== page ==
Modifiable risk factors for late-onset dementia
Currently, 50 million individuals live with dementia worldwide with this number expected to treble to 150 million by 2050. Whilst there are a lack of disease modifying treatments, there is growing evidence from longitudinal cohort studies that dementia could be prevented or delayed through the targeting of modifiable risk factors. However, the evidence base is mixed and has primarily been derived from studies with a small number of cases, a limited range of phenotypic data or short follow-up periods. UK Biobank (UKB) addresses these limitations by consisting of half a million extensively phenotyped women and men followed up for incident diseases, such as dementia, through ongoing linkage to medical records (currently up to 14 years). Furthermore, 100,000 UKB participants are undergoing neuroimaging, with at least 10,000 participants undergoing repeat imaging. This presents an unprecedented opportunity to explore the neurological and neurovascular mechanisms that underlie any observed relationships between modifiable risk factors and dementia.
The DPhil project: The overarching aim of the project is to build upon previous research on potentially modifiable risk factors for dementia utilising the UKB cohort, and elucidating potential mechanisms using neuroimaging measures available in the dataset.
The exact project will be shaped by the student with the supervisors. The student should identify risk factors which are well characterised in UKB and can either focus on a particular area (i.e. vascular factors) or take a broader approach (i.e. a combination of factors). The supervisory team have experience conducting systematic reviews, so the first phase of the DPhil (Year 1) could consist of a review of the literature, followed by epidemiological analyses using UKB (Years 2 and 3). The project should use the diverse data available in UKB to address novel questions not possible in other cohorts, with a particular focus on exploring mechanistic pathways using the neuroimaging data. The student will be encouraged to explore the use of other cohort studies to complement analyses conducted in UKB.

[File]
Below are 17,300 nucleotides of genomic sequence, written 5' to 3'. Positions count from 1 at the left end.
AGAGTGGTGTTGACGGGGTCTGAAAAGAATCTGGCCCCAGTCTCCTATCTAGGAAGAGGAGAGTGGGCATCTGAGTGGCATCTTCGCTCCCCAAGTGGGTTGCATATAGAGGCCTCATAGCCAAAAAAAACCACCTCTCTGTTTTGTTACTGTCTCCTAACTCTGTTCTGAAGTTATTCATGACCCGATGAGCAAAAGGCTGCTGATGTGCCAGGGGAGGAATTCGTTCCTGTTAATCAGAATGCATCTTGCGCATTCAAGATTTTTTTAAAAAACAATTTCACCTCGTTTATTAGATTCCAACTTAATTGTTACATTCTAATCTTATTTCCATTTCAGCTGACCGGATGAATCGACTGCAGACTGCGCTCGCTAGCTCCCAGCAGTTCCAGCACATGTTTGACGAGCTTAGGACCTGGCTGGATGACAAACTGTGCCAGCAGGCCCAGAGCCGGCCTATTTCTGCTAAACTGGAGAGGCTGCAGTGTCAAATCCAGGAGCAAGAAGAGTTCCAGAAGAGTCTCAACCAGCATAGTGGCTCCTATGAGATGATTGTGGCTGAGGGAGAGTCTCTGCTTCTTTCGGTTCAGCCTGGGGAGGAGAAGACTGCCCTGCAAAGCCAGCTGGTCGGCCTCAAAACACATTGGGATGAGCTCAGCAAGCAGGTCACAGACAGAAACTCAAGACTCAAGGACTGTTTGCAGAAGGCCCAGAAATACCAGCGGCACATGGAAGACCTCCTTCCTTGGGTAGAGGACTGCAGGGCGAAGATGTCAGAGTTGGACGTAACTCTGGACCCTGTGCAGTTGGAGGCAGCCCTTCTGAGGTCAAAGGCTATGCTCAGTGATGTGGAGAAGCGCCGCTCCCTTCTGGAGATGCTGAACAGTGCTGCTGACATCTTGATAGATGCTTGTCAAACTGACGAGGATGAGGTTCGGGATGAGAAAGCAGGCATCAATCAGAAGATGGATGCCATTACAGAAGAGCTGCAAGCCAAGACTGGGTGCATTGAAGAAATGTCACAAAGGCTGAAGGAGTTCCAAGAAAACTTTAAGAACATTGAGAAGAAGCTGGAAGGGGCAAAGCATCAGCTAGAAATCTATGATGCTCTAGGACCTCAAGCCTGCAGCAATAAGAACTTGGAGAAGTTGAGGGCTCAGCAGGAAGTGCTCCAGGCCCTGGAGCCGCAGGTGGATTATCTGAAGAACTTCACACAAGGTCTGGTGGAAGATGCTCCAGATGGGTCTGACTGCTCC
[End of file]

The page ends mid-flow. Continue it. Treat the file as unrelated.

RESEARCH EXPERIENCE, RESEARCH METHODS AND TRAINING
This project will provide the student with the opportunity to work with large-scale, diverse, epidemiological data, including the largest and most diverse neuroimaging dataset currently available. The student will develop advanced statistical skills in the analysis of cross-sectional and longitudinal data, and learn to perform systematic reviews and meta-analyses. The project will provide the opportunity to work within a strong multidisciplinary team whilst encouraging the development of internal and external collaborations. The student will receive experience in presenting at international conferences and writing up research findings for publication in peer-reviewed journals.
FIELD WORK, SECONDMENTS, INDUSTRY PLACEMENTS AND TRAINING
The student will be actively encouraged to attend relevant training courses, for example on the usage of statistical software packages and advanced statistical analyses techniques. Whilst fieldwork is not anticipated, the usage of other non-UKB cohorts might require the student to attend other locations where the data is stored.
This project will suit a student with a keen interest in identifying ways to prevent dementia, and who is looking to expand their skills and experience in epidemiological design and statistical analysis, and who would like to work with large-scale, complex epidemiological datasets.